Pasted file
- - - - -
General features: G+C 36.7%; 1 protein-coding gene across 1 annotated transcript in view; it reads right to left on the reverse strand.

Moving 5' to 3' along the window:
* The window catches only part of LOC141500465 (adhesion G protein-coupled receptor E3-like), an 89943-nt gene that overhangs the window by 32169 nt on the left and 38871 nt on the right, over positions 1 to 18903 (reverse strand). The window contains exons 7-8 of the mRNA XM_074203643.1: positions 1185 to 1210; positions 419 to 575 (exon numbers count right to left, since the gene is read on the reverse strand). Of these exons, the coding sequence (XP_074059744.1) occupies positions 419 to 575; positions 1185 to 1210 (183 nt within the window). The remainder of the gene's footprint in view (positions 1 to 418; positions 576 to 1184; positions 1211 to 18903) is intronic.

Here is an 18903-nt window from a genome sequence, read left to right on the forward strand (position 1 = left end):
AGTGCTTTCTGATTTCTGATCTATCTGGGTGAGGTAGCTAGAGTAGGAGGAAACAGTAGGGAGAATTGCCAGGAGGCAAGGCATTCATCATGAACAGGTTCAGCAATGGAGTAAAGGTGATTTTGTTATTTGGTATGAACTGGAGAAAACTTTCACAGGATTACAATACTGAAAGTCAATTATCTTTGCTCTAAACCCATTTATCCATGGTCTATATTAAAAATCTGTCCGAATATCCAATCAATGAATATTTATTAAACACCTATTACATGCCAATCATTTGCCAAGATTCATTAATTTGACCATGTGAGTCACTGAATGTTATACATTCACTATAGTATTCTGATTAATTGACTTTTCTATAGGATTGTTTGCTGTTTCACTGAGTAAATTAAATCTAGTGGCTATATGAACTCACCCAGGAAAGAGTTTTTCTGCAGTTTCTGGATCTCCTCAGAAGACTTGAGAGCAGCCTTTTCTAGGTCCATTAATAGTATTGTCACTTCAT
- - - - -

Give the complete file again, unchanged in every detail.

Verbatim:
General features: G+C 36.7%; 1 protein-coding gene across 1 annotated transcript in view; it reads right to left on the reverse strand.

Moving 5' to 3' along the window:
* The window catches only part of LOC141500465 (adhesion G protein-coupled receptor E3-like), an 89943-nt gene that overhangs the window by 32169 nt on the left and 38871 nt on the right, over positions 1 to 18903 (reverse strand). The window contains exons 7-8 of the mRNA XM_074203643.1: positions 1185 to 1210; positions 419 to 575 (exon numbers count right to left, since the gene is read on the reverse strand). Of these exons, the coding sequence (XP_074059744.1) occupies positions 419 to 575; positions 1185 to 1210 (183 nt within the window). The remainder of the gene's footprint in view (positions 1 to 418; positions 576 to 1184; positions 1211 to 18903) is intronic.

Here is an 18903-nt window from a genome sequence, read left to right on the forward strand (position 1 = left end):
AGTGCTTTCTGATTTCTGATCTATCTGGGTGAGGTAGCTAGAGTAGGAGGAAACAGTAGGGAGAATTGCCAGGAGGCAAGGCATTCATCATGAACAGGTTCAGCAATGGAGTAAAGGTGATTTTGTTATTTGGTATGAACTGGAGAAAACTTTCACAGGATTACAATACTGAAAGTCAATTATCTTTGCTCTAAACCCATTTATCCATGGTCTATATTAAAAATCTGTCCGAATATCCAATCAATGAATATTTATTAAACACCTATTACATGCCAATCATTTGCCAAGATTCATTAATTTGACCATGTGAGTCACTGAATGTTATACATTCACTATAGTATTCTGATTAATTGACTTTTCTATAGGATTGTTTGCTGTTTCACTGAGTAAATTAAATCTAGTGGCTATATGAACTCACCCAGGAAAGAGTTTTTCTGCAGTTTCTGGATCTCCTCAGAAGACTTGAGAGCAGCCTTTTCTAGGTCCATTAATAGTATTGTCACTTCAT